Putting aside that Cohen is claiming an ability to reconstruct and not predict, such claims cannot really be proven or disproven. They of course would be guesses that generate from the premise that sexual orientation stems from some kind of wounding in childhood. In his new book, Gay Children, Straight Children, he even invokes “inherited wounds” as the contribution of heredity. For him, heredity is:

Inherited wounds, unresolved family issues, misinterpretations, a predilection for rejection. At the core of SSA [same-sex attraction] is a sense of not belonging, of not fitting in and of feeling different. These feelings and thoughts may be inherited from one’s racial, religious or cultural lineage. This is not the same thing as the so-called gay gene. However, these lineage issues may imbue a child with a predilection for rejection. (p. 72) 

The phrase “predilection for rejection” based on ancestry is confusing. Predilection means a preference for something. I wonder if he really meant to say that. In any event, none of this sounds like heredity in the way most researchers define it. A preference for rejection based on ethnicity or the actions of someone generations before provides the therapist with an out when no present day or childhood wounds can be found. “It must be your heritage.” Seems like identical twins would be more concordant than research shows, if this were true, since the inherited wound would be true of both children. Practically, how could you test this? In any event, if the lineage is unclear, Mr. Cohen has 9 other types of wounding that will qualify. As I read it, any wound will do.

That statement brought to mind the powers of prediction given to Karnak the Magnificent. I’ll bet Karnak would not need three hours.

Houston Press article depicts a dark side of New Warriors Adventure

In researching the New Warriors Adventure Weekend, I came across this recent article depicting a dark side to the experience. New Warriors is recommended by some reparative therapists (e.g., Richard Cohen, NARTH) as a means of getting in touch with lost masculinity.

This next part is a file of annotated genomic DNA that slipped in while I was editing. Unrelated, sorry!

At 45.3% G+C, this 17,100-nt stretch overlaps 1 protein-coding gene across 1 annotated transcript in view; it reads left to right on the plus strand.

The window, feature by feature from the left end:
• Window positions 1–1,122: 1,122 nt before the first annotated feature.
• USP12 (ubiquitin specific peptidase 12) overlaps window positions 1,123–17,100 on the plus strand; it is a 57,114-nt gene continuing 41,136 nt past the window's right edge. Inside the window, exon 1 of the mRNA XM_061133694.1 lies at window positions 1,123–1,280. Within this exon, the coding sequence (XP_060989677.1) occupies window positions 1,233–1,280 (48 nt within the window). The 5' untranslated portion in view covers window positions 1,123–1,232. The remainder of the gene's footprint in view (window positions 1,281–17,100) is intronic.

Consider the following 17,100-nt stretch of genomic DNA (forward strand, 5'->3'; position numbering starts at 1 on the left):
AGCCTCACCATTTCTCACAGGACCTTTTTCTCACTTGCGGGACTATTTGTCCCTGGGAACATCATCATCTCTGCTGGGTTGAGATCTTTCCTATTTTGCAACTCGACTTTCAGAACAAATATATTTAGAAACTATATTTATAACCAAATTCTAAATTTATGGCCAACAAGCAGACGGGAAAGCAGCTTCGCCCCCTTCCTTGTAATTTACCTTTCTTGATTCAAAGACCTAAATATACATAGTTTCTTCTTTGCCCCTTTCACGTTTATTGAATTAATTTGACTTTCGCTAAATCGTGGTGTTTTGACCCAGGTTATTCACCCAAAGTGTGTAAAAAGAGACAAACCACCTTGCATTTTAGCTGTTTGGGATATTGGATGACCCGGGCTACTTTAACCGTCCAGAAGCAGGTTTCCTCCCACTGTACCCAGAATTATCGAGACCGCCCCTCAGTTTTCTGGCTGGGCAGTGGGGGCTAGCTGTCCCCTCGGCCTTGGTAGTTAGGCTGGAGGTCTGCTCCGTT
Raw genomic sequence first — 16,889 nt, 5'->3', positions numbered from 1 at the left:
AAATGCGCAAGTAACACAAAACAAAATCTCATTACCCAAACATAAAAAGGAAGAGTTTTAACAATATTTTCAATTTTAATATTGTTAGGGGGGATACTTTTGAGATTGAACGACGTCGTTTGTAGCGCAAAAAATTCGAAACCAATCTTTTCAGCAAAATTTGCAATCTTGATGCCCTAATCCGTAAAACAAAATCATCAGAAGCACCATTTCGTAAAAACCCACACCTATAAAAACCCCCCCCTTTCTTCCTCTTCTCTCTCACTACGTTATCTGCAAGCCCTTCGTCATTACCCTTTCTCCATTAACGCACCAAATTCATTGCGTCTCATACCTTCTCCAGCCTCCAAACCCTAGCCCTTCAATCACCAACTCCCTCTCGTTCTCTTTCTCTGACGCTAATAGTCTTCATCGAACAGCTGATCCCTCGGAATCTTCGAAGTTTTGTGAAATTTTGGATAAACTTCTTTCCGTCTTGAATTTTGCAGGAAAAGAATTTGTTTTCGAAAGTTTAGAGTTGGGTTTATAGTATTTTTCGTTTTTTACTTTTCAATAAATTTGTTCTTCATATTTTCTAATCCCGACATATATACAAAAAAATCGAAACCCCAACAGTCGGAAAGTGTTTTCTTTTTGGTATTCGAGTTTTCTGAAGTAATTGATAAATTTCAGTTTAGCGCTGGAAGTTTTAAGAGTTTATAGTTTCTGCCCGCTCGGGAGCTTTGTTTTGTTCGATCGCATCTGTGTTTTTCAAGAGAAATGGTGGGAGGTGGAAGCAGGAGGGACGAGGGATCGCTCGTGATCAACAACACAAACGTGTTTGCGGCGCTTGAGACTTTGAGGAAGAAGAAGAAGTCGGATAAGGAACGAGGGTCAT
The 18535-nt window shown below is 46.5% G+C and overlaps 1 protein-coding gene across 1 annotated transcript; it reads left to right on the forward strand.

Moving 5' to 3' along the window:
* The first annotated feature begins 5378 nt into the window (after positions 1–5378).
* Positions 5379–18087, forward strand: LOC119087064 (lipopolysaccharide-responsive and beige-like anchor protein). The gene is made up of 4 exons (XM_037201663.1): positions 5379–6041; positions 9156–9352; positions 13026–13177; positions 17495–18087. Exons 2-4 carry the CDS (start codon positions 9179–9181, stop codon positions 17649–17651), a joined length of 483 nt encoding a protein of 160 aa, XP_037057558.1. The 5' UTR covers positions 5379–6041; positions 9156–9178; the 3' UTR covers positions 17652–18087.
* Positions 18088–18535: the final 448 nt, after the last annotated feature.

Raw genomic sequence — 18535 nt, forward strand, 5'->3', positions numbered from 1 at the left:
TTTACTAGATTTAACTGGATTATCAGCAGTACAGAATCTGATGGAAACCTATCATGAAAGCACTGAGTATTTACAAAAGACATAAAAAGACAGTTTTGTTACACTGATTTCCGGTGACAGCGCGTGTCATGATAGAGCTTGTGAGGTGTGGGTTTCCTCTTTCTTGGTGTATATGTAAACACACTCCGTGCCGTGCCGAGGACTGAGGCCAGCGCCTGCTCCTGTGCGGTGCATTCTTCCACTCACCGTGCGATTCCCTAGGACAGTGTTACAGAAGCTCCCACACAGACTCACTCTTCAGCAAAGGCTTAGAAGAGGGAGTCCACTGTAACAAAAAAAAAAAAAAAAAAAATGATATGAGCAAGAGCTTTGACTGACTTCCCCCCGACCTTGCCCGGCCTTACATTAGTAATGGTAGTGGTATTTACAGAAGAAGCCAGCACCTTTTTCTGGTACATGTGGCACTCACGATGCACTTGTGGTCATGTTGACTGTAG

It is a chilling expose’ of secret activities conducted by a secret organization. While the New Warriors does not discourage homosexual identification, I have heard it recommended by reparative therapists as a means of helping men reduce same-sex attraction.

Here are some of the activities described:

• Blindfolded walking tours in the nude;

• People blowing sage smoke in his face while 50 or so naked men danced around candles;

• Men sitting naked in a circle discussing their sexual histories while passing a wooden dildo called “The Cock”;

• Naked men beating cooked chickens with a hammer.

Some participants swear by it. Said spokesperson for New Warriors, Les Sinclair:

“This is the best thing on the planet,” he [Mr. Sinclair] says from his home in Las Vegas. “The initiation is a real wake-up to life. We teach men to be accountable for the choices they make or the actions they don’t take. We look at the emotional wounds that have taken a man’s power away…He may have low self-esteem, he may feel like he doesn’t measure up to other men, he’s afraid of men or he’s afraid of women, or he’s afraid of life in general. We look at what was that key emotional wound that took his power away and set up some form of psychodrama for him to overcome. It is a very powerful process.”